They were also founded by the apostles and practice eight different rites among them; each rite with a unique language and cultural customs, depending on the area it developed. Father Anatolios explained: “A rite is a style or way of celebrating liturgy.” Any practicing Roman Catholic may attend and receive the sacraments in them, fulfilling the Sunday obligation. St. John Paul II taught in Orientale Lumen that the “ancient tradition of the Eastern Churches is an integral part of the heritage of Christ’s Church.”
“After Jesus’ resurrection, the early Church had a diversity of local usages with common patterns,” Father Anatolios summarized. “Around the fourth century, they became more uniform, centralized around major urban centers, such as Rome. The different rites originate from the consolidation of liturgical usages around major centers in the early Church. The Latin rite comes from Rome; the Byzantine rite from Antioch and Constantinople.” The Eastern capitals shared a common language, Greek, and similar mode of discourse which formed the basis for the subsequent development of the Eastern Christian tradition in later years.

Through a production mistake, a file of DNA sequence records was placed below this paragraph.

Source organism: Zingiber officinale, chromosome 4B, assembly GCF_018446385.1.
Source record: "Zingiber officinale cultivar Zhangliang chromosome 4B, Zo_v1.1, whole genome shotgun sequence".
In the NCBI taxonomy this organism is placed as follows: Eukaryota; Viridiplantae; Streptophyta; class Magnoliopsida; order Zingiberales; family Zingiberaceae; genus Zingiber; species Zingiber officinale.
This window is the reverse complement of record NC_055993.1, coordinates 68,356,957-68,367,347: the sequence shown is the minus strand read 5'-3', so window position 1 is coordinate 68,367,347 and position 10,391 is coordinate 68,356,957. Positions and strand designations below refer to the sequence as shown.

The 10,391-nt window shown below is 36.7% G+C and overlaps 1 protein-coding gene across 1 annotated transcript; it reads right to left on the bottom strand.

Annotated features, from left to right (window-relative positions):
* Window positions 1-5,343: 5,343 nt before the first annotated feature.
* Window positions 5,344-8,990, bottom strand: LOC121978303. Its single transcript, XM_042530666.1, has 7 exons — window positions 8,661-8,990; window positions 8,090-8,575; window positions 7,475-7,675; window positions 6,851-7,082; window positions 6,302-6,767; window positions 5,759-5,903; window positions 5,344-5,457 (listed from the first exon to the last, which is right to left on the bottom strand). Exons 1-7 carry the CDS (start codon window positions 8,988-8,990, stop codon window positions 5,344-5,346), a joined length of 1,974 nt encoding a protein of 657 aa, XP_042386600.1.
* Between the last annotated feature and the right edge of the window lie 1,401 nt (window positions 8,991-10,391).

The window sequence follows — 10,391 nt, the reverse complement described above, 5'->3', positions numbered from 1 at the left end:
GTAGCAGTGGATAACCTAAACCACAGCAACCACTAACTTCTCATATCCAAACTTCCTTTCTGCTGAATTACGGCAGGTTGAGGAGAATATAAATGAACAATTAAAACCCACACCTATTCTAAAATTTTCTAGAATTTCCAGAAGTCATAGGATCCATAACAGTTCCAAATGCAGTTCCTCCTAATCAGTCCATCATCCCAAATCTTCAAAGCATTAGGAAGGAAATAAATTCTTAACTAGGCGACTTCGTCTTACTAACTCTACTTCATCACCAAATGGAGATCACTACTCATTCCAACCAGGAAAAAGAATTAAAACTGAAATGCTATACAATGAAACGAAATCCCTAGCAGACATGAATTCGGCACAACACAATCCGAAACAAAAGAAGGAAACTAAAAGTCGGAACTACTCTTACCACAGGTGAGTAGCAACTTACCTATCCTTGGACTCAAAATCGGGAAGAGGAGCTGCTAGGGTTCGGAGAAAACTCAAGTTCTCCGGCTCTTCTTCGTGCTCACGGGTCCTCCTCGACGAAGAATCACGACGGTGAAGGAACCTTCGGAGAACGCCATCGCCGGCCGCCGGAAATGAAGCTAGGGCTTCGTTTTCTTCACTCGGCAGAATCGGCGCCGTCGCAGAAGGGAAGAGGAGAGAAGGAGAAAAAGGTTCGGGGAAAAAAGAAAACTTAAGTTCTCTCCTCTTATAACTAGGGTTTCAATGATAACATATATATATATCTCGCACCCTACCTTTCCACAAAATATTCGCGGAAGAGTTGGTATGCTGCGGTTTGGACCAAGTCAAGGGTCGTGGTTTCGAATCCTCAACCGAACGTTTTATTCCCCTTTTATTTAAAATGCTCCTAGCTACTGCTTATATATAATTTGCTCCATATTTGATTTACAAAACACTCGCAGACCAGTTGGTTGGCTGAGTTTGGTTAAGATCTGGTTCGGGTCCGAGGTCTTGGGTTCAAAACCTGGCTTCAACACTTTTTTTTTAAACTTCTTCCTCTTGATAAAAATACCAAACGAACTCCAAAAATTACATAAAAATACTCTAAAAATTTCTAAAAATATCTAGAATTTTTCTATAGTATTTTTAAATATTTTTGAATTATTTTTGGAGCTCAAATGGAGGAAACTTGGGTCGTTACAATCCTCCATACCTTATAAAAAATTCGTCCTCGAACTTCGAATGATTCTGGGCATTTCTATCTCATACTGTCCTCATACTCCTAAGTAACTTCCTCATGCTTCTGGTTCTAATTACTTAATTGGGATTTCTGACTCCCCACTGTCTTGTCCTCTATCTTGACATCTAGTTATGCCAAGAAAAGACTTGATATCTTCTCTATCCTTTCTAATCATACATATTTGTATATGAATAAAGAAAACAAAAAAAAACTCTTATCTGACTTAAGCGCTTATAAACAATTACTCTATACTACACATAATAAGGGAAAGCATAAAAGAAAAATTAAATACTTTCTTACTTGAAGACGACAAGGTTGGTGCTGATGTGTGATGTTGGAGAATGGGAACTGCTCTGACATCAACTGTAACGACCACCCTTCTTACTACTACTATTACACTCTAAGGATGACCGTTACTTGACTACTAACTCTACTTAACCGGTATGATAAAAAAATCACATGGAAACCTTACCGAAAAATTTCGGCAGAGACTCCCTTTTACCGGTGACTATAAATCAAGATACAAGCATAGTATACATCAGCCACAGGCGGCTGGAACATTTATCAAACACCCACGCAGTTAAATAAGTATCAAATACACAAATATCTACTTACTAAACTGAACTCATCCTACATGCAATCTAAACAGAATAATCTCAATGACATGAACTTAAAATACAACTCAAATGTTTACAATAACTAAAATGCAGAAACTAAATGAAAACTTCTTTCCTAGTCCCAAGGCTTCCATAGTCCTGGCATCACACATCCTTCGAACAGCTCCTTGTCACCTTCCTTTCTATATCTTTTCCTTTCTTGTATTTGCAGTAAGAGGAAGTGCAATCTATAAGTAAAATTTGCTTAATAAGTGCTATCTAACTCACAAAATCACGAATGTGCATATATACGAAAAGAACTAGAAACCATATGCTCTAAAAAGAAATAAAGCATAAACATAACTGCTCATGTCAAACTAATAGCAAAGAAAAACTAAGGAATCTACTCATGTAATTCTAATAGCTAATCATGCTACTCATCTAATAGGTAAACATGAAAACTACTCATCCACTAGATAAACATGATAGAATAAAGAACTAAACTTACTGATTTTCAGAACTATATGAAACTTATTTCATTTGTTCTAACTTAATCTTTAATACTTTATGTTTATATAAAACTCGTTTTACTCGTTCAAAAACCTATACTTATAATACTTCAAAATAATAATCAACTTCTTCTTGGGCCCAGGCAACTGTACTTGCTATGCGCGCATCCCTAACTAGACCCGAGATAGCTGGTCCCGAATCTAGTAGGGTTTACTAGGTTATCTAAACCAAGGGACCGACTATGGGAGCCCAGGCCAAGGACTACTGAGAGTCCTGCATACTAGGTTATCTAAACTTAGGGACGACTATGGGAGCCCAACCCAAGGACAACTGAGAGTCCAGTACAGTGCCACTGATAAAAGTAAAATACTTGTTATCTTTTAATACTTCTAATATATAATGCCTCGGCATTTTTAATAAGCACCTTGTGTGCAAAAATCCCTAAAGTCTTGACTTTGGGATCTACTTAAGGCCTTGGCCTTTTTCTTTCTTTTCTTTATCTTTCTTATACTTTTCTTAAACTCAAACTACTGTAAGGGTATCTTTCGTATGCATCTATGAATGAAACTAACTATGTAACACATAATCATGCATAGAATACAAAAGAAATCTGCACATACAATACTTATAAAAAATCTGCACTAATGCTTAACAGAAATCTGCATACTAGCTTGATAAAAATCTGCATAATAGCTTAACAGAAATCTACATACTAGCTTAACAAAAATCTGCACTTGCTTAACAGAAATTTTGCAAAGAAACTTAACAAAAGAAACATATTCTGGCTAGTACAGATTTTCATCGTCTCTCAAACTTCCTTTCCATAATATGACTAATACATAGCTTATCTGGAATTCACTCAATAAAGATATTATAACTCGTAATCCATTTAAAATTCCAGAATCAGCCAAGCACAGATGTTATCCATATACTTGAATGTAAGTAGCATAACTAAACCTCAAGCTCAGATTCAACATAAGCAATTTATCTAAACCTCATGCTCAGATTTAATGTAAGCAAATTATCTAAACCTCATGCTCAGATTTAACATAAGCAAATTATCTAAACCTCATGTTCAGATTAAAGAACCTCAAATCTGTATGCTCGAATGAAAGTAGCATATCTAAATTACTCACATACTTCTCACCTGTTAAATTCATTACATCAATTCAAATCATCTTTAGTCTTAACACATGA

The Byzantine Liturgy is an ethnic home for Father Anatolios, especially as he first celebrated it as a child in his native Arabic. Born in India, he grew up in Egypt and Canada, before studying and working in the United States. Father Anatolios is now a married priest of the Melkite Greek Catholic Church as well as a theologian and professor focusing on early Christianity, especially Patristics.
Many of the faithful of the worshipping community appreciate this, as they too grew up with Arabic in the Middle East. Praying together in the chapel is one of the few times a week they are able to publicly share their native tongue.